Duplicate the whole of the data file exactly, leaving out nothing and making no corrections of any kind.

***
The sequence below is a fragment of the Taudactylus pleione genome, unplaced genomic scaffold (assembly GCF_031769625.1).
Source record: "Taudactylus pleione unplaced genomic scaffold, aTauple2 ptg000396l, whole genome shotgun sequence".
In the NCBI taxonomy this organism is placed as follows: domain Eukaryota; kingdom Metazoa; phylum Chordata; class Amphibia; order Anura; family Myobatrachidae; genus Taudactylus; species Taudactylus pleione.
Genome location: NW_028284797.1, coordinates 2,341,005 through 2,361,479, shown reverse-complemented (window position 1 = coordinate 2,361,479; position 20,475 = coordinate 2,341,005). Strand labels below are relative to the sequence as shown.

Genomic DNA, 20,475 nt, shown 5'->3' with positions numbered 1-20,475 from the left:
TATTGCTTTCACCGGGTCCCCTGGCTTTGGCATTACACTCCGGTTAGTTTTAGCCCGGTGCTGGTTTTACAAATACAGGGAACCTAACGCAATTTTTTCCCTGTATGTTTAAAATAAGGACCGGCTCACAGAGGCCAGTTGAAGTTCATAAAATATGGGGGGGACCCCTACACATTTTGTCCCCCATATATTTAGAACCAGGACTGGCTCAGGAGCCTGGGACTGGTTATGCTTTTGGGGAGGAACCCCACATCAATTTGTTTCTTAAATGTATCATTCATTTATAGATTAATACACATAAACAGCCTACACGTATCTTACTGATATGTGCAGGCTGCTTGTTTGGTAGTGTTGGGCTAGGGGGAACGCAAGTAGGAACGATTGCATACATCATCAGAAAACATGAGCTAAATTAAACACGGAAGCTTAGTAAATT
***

The sequence below is a fragment of the Taudactylus pleione genome, unplaced genomic scaffold (assembly GCF_031769625.1).
Source record: "Taudactylus pleione unplaced genomic scaffold, aTauple2 ptg000396l, whole genome shotgun sequence".
In the NCBI taxonomy this organism is placed as follows: domain Eukaryota; kingdom Metazoa; phylum Chordata; class Amphibia; order Anura; family Myobatrachidae; genus Taudactylus; species Taudactylus pleione.
Genome location: NW_028284797.1, coordinates 2,341,005 through 2,361,479, shown reverse-complemented (window position 1 = coordinate 2,361,479; position 20,475 = coordinate 2,341,005). Strand labels below are relative to the sequence as shown.

Genomic DNA, 20,475 nt, shown 5'->3' with positions numbered 1-20,475 from the left:
TATTGCTTTCACCGGGTCCCCTGGCTTTGGCATTACACTCCGGTTAGTTTTAGCCCGGTGCTGGTTTTACAAATACAGGGAACCTAACGCAATTTTTTCCCTGTATGTTTAAAATAAGGACCGGCTCACAGAGGCCAGTTGAAGTTCATAAAATATGGGGGGGACCCCTACACATTTTGTCCCCCATATATTTAGAACCAGGACTGGCTCAGGAGCCTGGGACTGGTTATGCTTTTGGGGAGGAACCCCACATCAATTTGTTTCTTAAATGTATCATTCATTTATAGATTAATACACATAAACAGCCTACACGTATCTTACTGATATGTGCAGGCTGCTTGTTTGGTAGTGTTGGGCTAGGGGGAACGCAAGTAGGAACGATTGCATACATCATCAGAAAACATGAGCTAAATTAAACACGGAAGCTTAGTAAATT